The Brain That Changes Itself

A while back, I purchased the book The Brain That Changes Itself. I began reading it, but as I often do, got sidetracked and forgot about it. Recently, I found myself looking for a movie or documentary to watch while I worked around the house. I stumbled across the documentary The Brain That Changes Itself which features the author and some of the research presented in the book. I thought it could provide interesting fodder for my first blog post and I was certainly correct. The Brain That Changes Itself focuses on brain neuroplasticity and the power we have to change how brains function.

The movie opens with various images from the documentary and a man (I believe to be Dr. Michael Merzenich) saying, “There’s always a strong temptation to think of the brain or to call a brain a machine or talk about it as a computer.” Throughout the documentary, different researchers and neuroplasticians explore research and case studies that provide evidence that the wiring in the brain is not permanent and can be altered by changing one’s thoughts or behavior. Throughout the documentary, scientists use the various research techniques discussed in class and our text to gain insight into the plastic nature of the brain. By combining techniques such as neuropsychology, MRIs, fMRIs and TMS, researchers not only demonstrated how it’s possible to change cognitive function, but also how the underlying circuitry changes as well.

In class this past week, we focused on the visual system and how visual information is integrated and processed. Other senses, such as touch and proprioception are integrated similarly, by the routing of afferent information to different parts of the brain. What’s amazing is how quickly and proficiently our brains can learn to reroute and repurpose incoming signals to compensate for deficiencies. The first two case studies in The Brain That Changes Itself concern this ability of the brain (called sensory substitution) to reassign or create alternate pathways when the primary neural pathway is damaged.

Roger Behm, blind for most of his adult life (38 years, at the time the documentary was filmed), is fitted with a device that is held in his mouth and vibrates on his tongue, allowing him to “see.” I put that in quotes even though Roger explains, “Definitely people think, ‘Well, it’s touch.’ Well, not for me …as soon as I put that on, within a matter of seconds, I am seeing it. It’s drawing pictures in my head.” His brain is able to transform images drawn on his tongue with vibrations into visual images distinct enough that he can navigate his way through a path taped on the floor or point to specific features of shapes mounted on the wall.

Cheryl Schlitz lost 95-100% functionality in her vestibular apparatus as a side effect of a medication she was prescribed. Using the same device as Roger, Cheryl goes from wobbling and nearly falling over to being able to stand upright and completely still within minutes. Incredibly, Cheryl’s case not only demonstrates how quickly the brain adapts, but also that this adaptation is residual and cumulative. After each treatment, Cheryl’s sense of equilibrium was restored for longer until she no longer required use of the device at all.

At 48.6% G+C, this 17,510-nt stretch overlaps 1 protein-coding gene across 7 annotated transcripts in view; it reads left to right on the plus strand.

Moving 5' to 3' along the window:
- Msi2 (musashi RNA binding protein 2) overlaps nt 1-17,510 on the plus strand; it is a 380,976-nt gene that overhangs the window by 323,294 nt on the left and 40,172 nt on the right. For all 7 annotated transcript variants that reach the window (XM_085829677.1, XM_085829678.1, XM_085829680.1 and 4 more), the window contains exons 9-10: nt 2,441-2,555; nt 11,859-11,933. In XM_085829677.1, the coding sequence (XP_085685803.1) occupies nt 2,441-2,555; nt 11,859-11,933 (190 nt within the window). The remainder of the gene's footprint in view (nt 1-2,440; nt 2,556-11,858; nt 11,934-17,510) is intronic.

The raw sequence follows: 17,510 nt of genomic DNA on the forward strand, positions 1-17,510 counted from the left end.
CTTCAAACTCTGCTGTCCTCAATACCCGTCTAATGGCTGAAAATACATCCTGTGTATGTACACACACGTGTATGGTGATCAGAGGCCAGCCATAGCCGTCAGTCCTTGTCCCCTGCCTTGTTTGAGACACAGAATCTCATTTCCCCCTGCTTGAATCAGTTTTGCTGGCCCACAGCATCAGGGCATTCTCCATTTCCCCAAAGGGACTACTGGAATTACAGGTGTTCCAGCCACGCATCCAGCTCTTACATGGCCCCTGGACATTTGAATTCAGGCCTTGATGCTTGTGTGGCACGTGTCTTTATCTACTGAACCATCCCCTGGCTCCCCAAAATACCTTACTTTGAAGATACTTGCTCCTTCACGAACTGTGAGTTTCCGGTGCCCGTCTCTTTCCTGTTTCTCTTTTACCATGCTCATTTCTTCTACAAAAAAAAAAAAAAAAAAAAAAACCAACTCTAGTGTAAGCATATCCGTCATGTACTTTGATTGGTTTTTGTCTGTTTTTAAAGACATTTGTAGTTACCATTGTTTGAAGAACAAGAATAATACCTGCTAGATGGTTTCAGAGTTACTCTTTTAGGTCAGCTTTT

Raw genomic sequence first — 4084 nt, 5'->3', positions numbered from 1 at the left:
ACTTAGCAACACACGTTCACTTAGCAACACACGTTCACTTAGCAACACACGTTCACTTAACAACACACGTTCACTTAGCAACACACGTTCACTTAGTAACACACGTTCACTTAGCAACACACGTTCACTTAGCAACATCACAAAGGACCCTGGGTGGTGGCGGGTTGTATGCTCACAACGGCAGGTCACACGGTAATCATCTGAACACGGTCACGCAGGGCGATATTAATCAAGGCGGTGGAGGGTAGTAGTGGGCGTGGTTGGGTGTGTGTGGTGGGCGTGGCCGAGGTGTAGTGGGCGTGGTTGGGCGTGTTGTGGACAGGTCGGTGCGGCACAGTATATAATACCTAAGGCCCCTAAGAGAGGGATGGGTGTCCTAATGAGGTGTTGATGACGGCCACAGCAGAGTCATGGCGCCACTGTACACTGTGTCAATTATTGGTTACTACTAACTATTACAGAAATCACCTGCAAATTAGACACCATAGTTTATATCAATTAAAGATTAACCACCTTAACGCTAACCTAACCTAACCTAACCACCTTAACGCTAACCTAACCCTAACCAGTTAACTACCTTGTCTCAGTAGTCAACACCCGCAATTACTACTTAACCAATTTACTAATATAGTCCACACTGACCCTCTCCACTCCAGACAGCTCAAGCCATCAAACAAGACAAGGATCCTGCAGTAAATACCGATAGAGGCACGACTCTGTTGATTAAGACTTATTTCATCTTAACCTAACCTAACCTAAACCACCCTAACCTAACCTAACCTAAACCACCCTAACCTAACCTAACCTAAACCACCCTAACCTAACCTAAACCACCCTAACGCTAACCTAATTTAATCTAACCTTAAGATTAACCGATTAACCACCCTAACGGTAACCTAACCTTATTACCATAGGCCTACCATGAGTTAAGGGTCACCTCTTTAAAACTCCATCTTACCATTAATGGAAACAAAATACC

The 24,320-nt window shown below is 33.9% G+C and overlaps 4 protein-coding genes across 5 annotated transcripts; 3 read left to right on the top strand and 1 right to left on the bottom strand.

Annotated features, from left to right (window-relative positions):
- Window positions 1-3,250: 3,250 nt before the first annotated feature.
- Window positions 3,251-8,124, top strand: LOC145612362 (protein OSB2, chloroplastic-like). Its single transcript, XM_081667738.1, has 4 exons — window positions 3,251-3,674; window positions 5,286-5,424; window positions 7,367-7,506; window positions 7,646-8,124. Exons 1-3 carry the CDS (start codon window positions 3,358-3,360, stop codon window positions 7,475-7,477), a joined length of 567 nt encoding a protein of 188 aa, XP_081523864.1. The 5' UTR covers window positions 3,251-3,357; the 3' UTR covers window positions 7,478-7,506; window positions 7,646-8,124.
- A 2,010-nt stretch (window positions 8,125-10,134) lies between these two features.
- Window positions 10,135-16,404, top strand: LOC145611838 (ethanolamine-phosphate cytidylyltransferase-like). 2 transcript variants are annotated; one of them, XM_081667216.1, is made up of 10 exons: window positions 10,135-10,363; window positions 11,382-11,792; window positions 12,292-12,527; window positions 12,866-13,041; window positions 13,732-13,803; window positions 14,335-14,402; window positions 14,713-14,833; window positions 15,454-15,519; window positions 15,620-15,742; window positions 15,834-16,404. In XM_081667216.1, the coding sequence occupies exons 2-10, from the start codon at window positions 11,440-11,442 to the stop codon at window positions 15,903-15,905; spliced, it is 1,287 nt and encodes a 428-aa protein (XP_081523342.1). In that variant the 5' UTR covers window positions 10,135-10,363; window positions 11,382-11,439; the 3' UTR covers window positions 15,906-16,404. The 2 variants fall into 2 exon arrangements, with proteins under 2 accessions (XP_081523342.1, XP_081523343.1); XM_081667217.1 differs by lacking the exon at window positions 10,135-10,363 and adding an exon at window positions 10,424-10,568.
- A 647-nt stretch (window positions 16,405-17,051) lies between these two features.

Later in the film, Dr. Doidge, the author of The Brain That Changes Itself introduces what he calls the plastic paradox. We are all born with plastic potential, he explains. Our experiences and routines (or lack thereof) determine whether our brain becomes more flexible and adaptable as we age or more rigid and constrained. To emphasize this, Dr. Alvaro Pascual-Leone discusses the work he is doing to investigate neuroplasticity using TMS and visualization exercises. Dr. Pascual-Leone discusses a study he conducted comparing the brain scans of individuals who sat in front of a piano and practiced moving their fingers to the scans of those instructed to simply visualize the movements. After five days, the brain area associated with the movement of those fingers had gotten larger not only in the group that was actually performing the movements, but also in the group that was simply mentally rehearsing the movements. Similar to the study we discussed in class that illustrated the functional similarities in brains of patients making judgements about actual pictures and patients making judgements about mental pictures, Dr. Pascual-Leone’s study shows how thinking alone can activate and change the brain. He says, “The idea is that just thinking will change your brain …and what that ultimately means is that one needs to be careful with what one thinks.”

While I can’t possibly detail every case study presented in the documentary in one blog post, I’ve tried to present some of the most relevant and thought-provoking stories to hopefully inspire others to check it out. The ability of our brains to react and change in response to our thoughts, behaviors and environment makes them both resilient and vulnerable. Watching The Brain That Changes Itself certainly left me with thoughts about how I might improve my own cognitive function and teach my brain to better focus and adapt. As Dr. Doidge and Dr. Pascual-Leone point out, neuroplasticity is not a rare phenomenon, but instead an inherent quality of the brain. If we do not work to keep our brains flexible and instead allow our lives to be rigid and repetitive, our cognitive function may very well suffer.

To watch the documentary on YouTube, here’s the link:

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